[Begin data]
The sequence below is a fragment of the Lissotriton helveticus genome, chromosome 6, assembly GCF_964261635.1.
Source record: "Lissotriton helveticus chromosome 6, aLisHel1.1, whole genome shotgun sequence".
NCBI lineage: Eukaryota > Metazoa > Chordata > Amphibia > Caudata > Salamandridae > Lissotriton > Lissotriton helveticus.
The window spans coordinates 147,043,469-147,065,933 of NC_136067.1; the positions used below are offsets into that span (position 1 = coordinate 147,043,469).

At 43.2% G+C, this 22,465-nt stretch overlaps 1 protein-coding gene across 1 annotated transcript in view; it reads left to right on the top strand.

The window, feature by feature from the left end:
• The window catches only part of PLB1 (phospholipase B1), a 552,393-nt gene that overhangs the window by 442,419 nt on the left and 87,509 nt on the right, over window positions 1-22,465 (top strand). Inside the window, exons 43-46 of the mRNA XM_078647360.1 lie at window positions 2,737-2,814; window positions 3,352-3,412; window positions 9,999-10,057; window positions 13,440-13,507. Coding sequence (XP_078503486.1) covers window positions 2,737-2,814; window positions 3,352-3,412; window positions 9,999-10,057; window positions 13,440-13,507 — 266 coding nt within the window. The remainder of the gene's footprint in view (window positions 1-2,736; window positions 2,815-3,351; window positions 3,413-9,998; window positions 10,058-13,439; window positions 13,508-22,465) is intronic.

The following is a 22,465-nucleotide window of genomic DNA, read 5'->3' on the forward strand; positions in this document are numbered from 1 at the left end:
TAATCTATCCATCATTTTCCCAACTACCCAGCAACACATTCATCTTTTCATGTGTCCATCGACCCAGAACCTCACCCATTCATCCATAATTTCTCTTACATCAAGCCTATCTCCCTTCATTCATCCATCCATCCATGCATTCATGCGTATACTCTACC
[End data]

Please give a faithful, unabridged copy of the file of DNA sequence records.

The sequence below is a fragment of the Lissotriton helveticus genome, chromosome 6, assembly GCF_964261635.1.
Source record: "Lissotriton helveticus chromosome 6, aLisHel1.1, whole genome shotgun sequence".
NCBI lineage: Eukaryota > Metazoa > Chordata > Amphibia > Caudata > Salamandridae > Lissotriton > Lissotriton helveticus.
The window spans coordinates 147,043,469-147,065,933 of NC_136067.1; the positions used below are offsets into that span (position 1 = coordinate 147,043,469).

At 43.2% G+C, this 22,465-nt stretch overlaps 1 protein-coding gene across 1 annotated transcript in view; it reads left to right on the top strand.

The window, feature by feature from the left end:
• The window catches only part of PLB1 (phospholipase B1), a 552,393-nt gene that overhangs the window by 442,419 nt on the left and 87,509 nt on the right, over window positions 1-22,465 (top strand). Inside the window, exons 43-46 of the mRNA XM_078647360.1 lie at window positions 2,737-2,814; window positions 3,352-3,412; window positions 9,999-10,057; window positions 13,440-13,507. Coding sequence (XP_078503486.1) covers window positions 2,737-2,814; window positions 3,352-3,412; window positions 9,999-10,057; window positions 13,440-13,507 — 266 coding nt within the window. The remainder of the gene's footprint in view (window positions 1-2,736; window positions 2,815-3,351; window positions 3,413-9,998; window positions 10,058-13,439; window positions 13,508-22,465) is intronic.

The following is a 22,465-nucleotide window of genomic DNA, read 5'->3' on the forward strand; positions in this document are numbered from 1 at the left end:
TAATCTATCCATCATTTTCCCAACTACCCAGCAACACATTCATCTTTTCATGTGTCCATCGACCCAGAACCTCACCCATTCATCCATAATTTCTCTTACATCAAGCCTATCTCCCTTCATTCATCCATCCATCCATGCATTCATGCGTATACTCTACC